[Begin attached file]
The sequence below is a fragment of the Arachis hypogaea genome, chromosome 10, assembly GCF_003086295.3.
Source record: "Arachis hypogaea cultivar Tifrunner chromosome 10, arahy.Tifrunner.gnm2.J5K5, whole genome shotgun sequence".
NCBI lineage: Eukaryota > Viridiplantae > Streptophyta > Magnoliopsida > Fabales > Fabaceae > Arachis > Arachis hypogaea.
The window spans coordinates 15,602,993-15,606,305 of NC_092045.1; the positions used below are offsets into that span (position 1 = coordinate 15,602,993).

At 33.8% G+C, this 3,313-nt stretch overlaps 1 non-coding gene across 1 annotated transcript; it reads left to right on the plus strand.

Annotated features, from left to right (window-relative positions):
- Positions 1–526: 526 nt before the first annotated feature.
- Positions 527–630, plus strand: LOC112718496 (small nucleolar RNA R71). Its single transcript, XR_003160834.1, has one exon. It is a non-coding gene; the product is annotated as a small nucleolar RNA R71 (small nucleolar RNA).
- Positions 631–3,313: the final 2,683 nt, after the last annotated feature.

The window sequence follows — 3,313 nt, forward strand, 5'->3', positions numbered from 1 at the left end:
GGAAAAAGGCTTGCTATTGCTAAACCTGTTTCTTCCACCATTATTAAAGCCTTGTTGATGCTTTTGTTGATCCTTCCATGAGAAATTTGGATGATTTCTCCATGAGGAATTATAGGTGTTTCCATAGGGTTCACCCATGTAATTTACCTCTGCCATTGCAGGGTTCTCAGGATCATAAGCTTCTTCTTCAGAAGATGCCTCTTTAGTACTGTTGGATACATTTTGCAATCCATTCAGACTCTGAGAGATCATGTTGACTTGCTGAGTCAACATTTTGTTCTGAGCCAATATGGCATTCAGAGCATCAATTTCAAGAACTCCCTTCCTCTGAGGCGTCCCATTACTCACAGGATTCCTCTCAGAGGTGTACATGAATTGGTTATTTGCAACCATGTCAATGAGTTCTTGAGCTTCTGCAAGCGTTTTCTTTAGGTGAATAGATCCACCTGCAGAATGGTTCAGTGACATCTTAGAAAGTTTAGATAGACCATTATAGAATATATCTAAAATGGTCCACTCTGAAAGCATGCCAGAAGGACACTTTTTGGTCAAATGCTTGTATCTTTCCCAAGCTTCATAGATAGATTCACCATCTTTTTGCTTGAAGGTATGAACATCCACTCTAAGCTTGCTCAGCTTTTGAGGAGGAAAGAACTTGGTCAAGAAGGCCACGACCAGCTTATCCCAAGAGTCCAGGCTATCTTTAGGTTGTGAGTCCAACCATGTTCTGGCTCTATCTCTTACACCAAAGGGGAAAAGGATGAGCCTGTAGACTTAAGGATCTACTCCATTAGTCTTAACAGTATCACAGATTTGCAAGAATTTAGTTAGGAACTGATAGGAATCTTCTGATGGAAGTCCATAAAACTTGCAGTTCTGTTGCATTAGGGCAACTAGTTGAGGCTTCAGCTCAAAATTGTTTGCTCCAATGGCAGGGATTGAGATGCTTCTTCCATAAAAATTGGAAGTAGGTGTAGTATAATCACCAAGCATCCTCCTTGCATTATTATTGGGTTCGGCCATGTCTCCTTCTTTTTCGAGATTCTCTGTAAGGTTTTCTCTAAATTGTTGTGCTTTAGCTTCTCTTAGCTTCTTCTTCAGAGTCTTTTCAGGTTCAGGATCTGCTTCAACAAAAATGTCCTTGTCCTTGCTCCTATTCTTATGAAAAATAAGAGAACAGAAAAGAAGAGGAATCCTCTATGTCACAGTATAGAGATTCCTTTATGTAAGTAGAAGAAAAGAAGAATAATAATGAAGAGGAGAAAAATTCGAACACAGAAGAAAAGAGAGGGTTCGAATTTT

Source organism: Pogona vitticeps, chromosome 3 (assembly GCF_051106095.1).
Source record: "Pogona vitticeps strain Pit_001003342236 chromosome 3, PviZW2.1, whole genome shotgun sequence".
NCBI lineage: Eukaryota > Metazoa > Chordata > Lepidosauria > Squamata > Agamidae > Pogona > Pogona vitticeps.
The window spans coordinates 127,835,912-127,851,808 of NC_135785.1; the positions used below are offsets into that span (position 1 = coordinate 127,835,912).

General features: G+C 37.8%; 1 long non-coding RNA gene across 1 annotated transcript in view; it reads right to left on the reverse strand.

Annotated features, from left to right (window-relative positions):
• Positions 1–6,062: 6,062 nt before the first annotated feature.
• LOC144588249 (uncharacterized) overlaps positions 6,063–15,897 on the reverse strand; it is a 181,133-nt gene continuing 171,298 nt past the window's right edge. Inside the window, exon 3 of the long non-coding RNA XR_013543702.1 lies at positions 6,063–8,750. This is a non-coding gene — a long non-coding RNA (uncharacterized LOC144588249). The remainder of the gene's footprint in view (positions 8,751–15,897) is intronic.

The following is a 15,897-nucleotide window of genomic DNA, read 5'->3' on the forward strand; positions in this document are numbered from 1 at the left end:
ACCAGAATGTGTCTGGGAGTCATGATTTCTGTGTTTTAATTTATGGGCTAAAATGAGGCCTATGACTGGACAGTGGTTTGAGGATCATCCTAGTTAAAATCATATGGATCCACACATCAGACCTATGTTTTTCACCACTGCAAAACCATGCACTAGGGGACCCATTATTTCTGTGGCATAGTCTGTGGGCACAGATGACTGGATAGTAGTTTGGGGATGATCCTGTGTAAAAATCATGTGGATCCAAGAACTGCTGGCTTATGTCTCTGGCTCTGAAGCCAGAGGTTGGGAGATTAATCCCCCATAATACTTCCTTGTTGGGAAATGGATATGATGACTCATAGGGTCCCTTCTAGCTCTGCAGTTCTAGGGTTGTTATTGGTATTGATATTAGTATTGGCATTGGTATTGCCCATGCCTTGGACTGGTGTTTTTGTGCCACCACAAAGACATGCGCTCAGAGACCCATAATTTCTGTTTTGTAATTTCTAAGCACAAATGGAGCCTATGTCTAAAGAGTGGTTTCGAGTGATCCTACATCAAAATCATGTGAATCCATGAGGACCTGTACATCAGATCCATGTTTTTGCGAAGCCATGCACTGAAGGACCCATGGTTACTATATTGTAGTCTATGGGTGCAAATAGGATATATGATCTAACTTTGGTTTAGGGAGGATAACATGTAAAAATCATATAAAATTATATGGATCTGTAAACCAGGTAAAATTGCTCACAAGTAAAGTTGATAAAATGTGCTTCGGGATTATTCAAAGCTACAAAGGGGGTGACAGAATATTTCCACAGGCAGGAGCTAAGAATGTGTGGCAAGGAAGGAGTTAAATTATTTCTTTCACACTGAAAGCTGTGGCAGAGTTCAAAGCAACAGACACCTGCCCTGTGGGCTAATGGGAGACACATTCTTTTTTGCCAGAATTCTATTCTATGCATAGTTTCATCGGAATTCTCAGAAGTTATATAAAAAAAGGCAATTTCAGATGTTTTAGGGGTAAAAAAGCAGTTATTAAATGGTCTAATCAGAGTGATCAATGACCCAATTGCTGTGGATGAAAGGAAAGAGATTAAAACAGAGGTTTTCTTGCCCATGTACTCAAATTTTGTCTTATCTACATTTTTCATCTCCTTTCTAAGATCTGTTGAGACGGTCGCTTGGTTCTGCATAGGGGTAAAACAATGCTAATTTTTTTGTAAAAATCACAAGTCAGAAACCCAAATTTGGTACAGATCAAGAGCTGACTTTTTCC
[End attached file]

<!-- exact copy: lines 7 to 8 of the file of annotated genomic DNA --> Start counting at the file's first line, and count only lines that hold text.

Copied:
- Positions 1–526: 526 nt before the first annotated feature.
- Positions 527–630, plus strand: LOC112718496 (small nucleolar RNA R71). Its single transcript, XR_003160834.1, has one exon. It is a non-coding gene; the product is annotated as a small nucleolar RNA R71 (small nucleolar RNA).